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15 July 2016 3D printing of nano- and micro-structures
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Additive manufacturing or 3D printing techniques are being vigorously investigated as a replacement to the traditional and conventional methods in fabrication to bring forth cost and time effective approaches. Introduction of 3D printing has led to printing micro and nanoscale structures including tissues and organelles, bioelectric sensors and devices, artificial bones and transplants, microfluidic devices, batteries and various other biomaterials. Various microfabrication processes have been developed to fabricate micro components and assemblies at lab scale. 3D Fabrication processes that can accommodate the functional and geometrical requirements to realize complicated structures are becoming feasible through advances in additive manufacturing. This advancement could lead to simpler development mechanisms of novel components and devices exhibiting complex features. For instance, development of microstructure electrodes that can penetrate the epidermis of the skin to collect the bio potential signal may prove very effective than the electrodes that measure signal from the skin’s surface. The micro and nanostructures will have to possess extraordinary material and mechanical properties for its dexterity in the applications. A substantial amount of research being pursued on stretchable and flexible devices based on PDMA, textiles, and organic electronics. Despite the numerous advantages these substrates and techniques could solely offer, 3D printing enables a multi-dimensional approach towards finer and complex applications. This review emphasizes the use of 3D printing to fabricate micro and nanostructures for that can be applied for human healthcare.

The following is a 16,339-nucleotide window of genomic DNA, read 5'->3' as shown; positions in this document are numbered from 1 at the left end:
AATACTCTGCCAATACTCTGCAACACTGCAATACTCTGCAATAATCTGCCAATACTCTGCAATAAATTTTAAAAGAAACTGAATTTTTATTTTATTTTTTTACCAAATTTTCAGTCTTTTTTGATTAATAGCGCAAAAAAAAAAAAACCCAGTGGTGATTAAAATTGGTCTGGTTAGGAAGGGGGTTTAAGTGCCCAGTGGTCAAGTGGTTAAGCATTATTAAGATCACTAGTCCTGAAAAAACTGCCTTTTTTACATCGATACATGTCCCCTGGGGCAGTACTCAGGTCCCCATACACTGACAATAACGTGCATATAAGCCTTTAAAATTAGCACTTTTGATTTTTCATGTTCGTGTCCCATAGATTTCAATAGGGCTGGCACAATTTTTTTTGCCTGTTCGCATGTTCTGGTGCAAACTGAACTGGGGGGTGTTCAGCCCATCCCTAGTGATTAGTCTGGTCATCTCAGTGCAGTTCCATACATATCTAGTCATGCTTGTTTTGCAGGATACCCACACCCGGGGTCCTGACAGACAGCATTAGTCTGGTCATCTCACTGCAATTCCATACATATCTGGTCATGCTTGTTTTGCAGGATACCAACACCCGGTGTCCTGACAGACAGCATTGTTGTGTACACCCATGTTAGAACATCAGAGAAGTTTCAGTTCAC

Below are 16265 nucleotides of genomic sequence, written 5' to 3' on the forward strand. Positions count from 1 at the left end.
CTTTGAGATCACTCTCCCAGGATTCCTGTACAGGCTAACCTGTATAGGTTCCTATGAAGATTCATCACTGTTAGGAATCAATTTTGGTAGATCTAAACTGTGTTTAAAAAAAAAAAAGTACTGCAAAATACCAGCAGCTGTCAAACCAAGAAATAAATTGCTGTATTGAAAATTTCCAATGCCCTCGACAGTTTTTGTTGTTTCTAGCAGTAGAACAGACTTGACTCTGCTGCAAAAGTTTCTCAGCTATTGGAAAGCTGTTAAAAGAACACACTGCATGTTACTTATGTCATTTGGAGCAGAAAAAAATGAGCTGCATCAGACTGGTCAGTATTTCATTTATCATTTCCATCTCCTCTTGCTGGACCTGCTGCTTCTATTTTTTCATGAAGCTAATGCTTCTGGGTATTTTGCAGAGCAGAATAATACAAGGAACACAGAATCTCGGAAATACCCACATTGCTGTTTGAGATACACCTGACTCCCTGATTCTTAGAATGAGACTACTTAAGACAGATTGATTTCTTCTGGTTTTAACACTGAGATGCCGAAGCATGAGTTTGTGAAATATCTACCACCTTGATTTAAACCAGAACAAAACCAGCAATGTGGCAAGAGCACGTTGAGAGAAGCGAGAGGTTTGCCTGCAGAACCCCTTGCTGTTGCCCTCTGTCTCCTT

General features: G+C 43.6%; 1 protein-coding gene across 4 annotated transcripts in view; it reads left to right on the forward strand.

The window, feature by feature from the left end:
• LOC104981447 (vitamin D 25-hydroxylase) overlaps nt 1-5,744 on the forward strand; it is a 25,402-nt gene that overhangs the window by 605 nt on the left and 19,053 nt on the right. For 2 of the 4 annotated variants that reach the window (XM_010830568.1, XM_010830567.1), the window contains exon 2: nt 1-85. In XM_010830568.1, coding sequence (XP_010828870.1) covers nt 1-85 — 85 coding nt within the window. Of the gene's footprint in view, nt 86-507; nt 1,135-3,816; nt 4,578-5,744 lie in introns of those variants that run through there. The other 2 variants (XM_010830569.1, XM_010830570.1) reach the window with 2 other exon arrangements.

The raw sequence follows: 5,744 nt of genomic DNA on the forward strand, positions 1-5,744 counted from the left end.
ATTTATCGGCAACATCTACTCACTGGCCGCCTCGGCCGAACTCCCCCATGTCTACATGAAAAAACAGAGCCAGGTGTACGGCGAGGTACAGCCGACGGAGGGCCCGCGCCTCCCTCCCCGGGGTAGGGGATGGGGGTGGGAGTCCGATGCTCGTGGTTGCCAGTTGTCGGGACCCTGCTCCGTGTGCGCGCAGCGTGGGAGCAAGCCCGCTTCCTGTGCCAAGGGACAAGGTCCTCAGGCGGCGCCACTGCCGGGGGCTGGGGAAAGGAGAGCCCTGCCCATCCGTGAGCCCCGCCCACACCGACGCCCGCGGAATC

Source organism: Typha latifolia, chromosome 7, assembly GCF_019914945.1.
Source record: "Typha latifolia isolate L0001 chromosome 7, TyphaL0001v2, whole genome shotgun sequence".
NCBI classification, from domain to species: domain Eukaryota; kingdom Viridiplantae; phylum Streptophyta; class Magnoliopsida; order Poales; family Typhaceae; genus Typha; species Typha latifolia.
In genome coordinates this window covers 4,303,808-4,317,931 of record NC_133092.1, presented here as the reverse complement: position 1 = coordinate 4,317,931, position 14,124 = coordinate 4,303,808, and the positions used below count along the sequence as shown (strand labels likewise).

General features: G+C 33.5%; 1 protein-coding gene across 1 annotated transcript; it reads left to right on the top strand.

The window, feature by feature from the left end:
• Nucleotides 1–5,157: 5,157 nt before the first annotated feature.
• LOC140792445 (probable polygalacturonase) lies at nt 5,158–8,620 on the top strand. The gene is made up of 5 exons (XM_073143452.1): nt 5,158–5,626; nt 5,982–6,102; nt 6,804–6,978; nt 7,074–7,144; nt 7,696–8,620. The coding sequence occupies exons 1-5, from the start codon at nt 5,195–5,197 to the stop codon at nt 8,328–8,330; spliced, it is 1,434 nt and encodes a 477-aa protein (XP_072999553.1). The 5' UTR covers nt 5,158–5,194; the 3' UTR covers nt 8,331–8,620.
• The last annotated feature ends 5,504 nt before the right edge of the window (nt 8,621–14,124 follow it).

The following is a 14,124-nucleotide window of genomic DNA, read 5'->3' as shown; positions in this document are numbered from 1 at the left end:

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Mouli Ramasamy and Vijay K. Varadan "3D printing of nano- and micro-structures", Proc. SPIE 9802, Nanosensors, Biosensors, and Info-Tech Sensors and Systems 2016, 98020H (15 July 2016);

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